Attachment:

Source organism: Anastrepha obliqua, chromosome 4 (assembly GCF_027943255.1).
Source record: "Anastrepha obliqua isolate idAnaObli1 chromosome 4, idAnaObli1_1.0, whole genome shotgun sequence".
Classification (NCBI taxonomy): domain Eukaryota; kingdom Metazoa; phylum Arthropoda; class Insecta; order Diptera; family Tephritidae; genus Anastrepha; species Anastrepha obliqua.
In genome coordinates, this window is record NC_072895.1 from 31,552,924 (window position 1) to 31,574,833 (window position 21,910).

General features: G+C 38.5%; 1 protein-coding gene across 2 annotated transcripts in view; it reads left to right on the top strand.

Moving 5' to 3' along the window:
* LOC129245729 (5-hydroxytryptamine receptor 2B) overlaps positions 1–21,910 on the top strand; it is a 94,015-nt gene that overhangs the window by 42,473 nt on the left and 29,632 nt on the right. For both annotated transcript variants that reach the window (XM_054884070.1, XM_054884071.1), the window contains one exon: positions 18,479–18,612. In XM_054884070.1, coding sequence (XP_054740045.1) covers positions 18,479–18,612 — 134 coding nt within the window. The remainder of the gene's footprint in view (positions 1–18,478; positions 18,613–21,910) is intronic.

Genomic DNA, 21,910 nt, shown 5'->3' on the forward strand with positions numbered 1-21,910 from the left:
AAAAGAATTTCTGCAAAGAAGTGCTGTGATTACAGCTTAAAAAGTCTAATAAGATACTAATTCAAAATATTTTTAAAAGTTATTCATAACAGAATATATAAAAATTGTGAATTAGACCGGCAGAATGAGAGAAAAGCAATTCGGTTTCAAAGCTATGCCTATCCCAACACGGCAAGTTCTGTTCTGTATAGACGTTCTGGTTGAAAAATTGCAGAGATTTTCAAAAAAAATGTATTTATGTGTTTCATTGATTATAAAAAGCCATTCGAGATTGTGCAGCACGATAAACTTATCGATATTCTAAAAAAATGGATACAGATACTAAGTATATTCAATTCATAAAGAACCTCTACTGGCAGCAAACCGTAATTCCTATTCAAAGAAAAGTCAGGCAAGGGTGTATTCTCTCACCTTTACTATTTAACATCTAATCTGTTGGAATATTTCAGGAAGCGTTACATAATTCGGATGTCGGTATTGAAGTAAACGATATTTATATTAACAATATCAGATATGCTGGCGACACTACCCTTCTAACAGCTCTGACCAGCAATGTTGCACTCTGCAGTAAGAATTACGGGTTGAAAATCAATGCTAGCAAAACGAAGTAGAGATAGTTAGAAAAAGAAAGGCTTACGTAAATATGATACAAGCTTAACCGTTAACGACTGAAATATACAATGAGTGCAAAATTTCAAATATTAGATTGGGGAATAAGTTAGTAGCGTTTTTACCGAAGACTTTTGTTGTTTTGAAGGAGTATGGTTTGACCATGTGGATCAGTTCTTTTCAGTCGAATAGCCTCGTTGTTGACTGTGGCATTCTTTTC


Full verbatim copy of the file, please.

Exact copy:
Source organism: Anastrepha obliqua, chromosome 4 (assembly GCF_027943255.1).
Source record: "Anastrepha obliqua isolate idAnaObli1 chromosome 4, idAnaObli1_1.0, whole genome shotgun sequence".
Classification (NCBI taxonomy): domain Eukaryota; kingdom Metazoa; phylum Arthropoda; class Insecta; order Diptera; family Tephritidae; genus Anastrepha; species Anastrepha obliqua.
In genome coordinates, this window is record NC_072895.1 from 31,552,924 (window position 1) to 31,574,833 (window position 21,910).

General features: G+C 38.5%; 1 protein-coding gene across 2 annotated transcripts in view; it reads left to right on the top strand.

Moving 5' to 3' along the window:
* LOC129245729 (5-hydroxytryptamine receptor 2B) overlaps positions 1–21,910 on the top strand; it is a 94,015-nt gene that overhangs the window by 42,473 nt on the left and 29,632 nt on the right. For both annotated transcript variants that reach the window (XM_054884070.1, XM_054884071.1), the window contains one exon: positions 18,479–18,612. In XM_054884070.1, coding sequence (XP_054740045.1) covers positions 18,479–18,612 — 134 coding nt within the window. The remainder of the gene's footprint in view (positions 1–18,478; positions 18,613–21,910) is intronic.

Genomic DNA, 21,910 nt, shown 5'->3' on the forward strand with positions numbered 1-21,910 from the left:
AAAAGAATTTCTGCAAAGAAGTGCTGTGATTACAGCTTAAAAAGTCTAATAAGATACTAATTCAAAATATTTTTAAAAGTTATTCATAACAGAATATATAAAAATTGTGAATTAGACCGGCAGAATGAGAGAAAAGCAATTCGGTTTCAAAGCTATGCCTATCCCAACACGGCAAGTTCTGTTCTGTATAGACGTTCTGGTTGAAAAATTGCAGAGATTTTCAAAAAAAATGTATTTATGTGTTTCATTGATTATAAAAAGCCATTCGAGATTGTGCAGCACGATAAACTTATCGATATTCTAAAAAAATGGATACAGATACTAAGTATATTCAATTCATAAAGAACCTCTACTGGCAGCAAACCGTAATTCCTATTCAAAGAAAAGTCAGGCAAGGGTGTATTCTCTCACCTTTACTATTTAACATCTAATCTGTTGGAATATTTCAGGAAGCGTTACATAATTCGGATGTCGGTATTGAAGTAAACGATATTTATATTAACAATATCAGATATGCTGGCGACACTACCCTTCTAACAGCTCTGACCAGCAATGTTGCACTCTGCAGTAAGAATTACGGGTTGAAAATCAATGCTAGCAAAACGAAGTAGAGATAGTTAGAAAAAGAAAGGCTTACGTAAATATGATACAAGCTTAACCGTTAACGACTGAAATATACAATGAGTGCAAAATTTCAAATATTAGATTGGGGAATAAGTTAGTAGCGTTTTTACCGAAGACTTTTGTTGTTTTGAAGGAGTATGGTTTGACCATGTGGATCAGTTCTTTTCAGTCGAATAGCCTCGTTGTTGACTGTGGCATTCTTTTC